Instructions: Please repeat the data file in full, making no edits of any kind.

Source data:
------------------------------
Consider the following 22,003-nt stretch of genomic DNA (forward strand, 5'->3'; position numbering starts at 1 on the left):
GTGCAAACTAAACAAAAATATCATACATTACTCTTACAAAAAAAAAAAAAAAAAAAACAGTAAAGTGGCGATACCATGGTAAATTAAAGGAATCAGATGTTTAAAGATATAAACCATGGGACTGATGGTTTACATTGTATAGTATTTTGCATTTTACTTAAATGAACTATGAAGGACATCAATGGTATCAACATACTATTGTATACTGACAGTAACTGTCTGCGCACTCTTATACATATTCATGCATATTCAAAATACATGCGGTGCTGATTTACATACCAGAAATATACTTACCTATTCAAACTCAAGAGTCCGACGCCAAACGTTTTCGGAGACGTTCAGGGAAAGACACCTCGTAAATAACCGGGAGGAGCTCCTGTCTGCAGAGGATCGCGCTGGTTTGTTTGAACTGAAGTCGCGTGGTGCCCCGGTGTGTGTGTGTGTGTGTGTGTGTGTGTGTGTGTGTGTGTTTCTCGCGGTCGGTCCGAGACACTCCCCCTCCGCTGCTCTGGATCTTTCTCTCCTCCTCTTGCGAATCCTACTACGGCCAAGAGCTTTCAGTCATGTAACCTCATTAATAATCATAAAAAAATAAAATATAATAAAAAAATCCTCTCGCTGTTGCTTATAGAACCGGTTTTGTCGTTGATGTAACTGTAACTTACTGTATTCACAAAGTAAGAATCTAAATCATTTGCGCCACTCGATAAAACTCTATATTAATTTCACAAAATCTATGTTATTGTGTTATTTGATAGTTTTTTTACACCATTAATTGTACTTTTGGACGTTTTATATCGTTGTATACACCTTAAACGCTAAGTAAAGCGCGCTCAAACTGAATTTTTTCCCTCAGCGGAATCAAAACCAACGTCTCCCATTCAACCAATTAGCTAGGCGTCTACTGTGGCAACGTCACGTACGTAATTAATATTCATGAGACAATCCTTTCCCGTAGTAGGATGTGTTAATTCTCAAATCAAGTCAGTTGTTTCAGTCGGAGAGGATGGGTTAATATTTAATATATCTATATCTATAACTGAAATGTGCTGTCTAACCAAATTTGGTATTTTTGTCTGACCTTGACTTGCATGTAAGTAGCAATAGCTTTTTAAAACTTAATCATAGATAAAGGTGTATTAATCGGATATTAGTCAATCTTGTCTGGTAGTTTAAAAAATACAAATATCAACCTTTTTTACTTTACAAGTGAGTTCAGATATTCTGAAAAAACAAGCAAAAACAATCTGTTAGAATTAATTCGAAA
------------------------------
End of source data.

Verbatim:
Consider the following 22,003-nt stretch of genomic DNA (forward strand, 5'->3'; position numbering starts at 1 on the left):
GTGCAAACTAAACAAAAATATCATACATTACTCTTACAAAAAAAAAAAAAAAAAAAACAGTAAAGTGGCGATACCATGGTAAATTAAAGGAATCAGATGTTTAAAGATATAAACCATGGGACTGATGGTTTACATTGTATAGTATTTTGCATTTTACTTAAATGAACTATGAAGGACATCAATGGTATCAACATACTATTGTATACTGACAGTAACTGTCTGCGCACTCTTATACATATTCATGCATATTCAAAATACATGCGGTGCTGATTTACATACCAGAAATATACTTACCTATTCAAACTCAAGAGTCCGACGCCAAACGTTTTCGGAGACGTTCAGGGAAAGACACCTCGTAAATAACCGGGAGGAGCTCCTGTCTGCAGAGGATCGCGCTGGTTTGTTTGAACTGAAGTCGCGTGGTGCCCCGGTGTGTGTGTGTGTGTGTGTGTGTGTGTGTGTGTGTGTGTTTCTCGCGGTCGGTCCGAGACACTCCCCCTCCGCTGCTCTGGATCTTTCTCTCCTCCTCTTGCGAATCCTACTACGGCCAAGAGCTTTCAGTCATGTAACCTCATTAATAATCATAAAAAAATAAAATATAATAAAAAAATCCTCTCGCTGTTGCTTATAGAACCGGTTTTGTCGTTGATGTAACTGTAACTTACTGTATTCACAAAGTAAGAATCTAAATCATTTGCGCCACTCGATAAAACTCTATATTAATTTCACAAAATCTATGTTATTGTGTTATTTGATAGTTTTTTTACACCATTAATTGTACTTTTGGACGTTTTATATCGTTGTATACACCTTAAACGCTAAGTAAAGCGCGCTCAAACTGAATTTTTTCCCTCAGCGGAATCAAAACCAACGTCTCCCATTCAACCAATTAGCTAGGCGTCTACTGTGGCAACGTCACGTACGTAATTAATATTCATGAGACAATCCTTTCCCGTAGTAGGATGTGTTAATTCTCAAATCAAGTCAGTTGTTTCAGTCGGAGAGGATGGGTTAATATTTAATATATCTATATCTATAACTGAAATGTGCTGTCTAACCAAATTTGGTATTTTTGTCTGACCTTGACTTGCATGTAAGTAGCAATAGCTTTTTAAAACTTAATCATAGATAAAGGTGTATTAATCGGATATTAGTCAATCTTGTCTGGTAGTTTAAAAAATACAAATATCAACCTTTTTTACTTTACAAGTGAGTTCAGATATTCTGAAAAAACAAGCAAAAACAATCTGTTAGAATTAATTCGAAA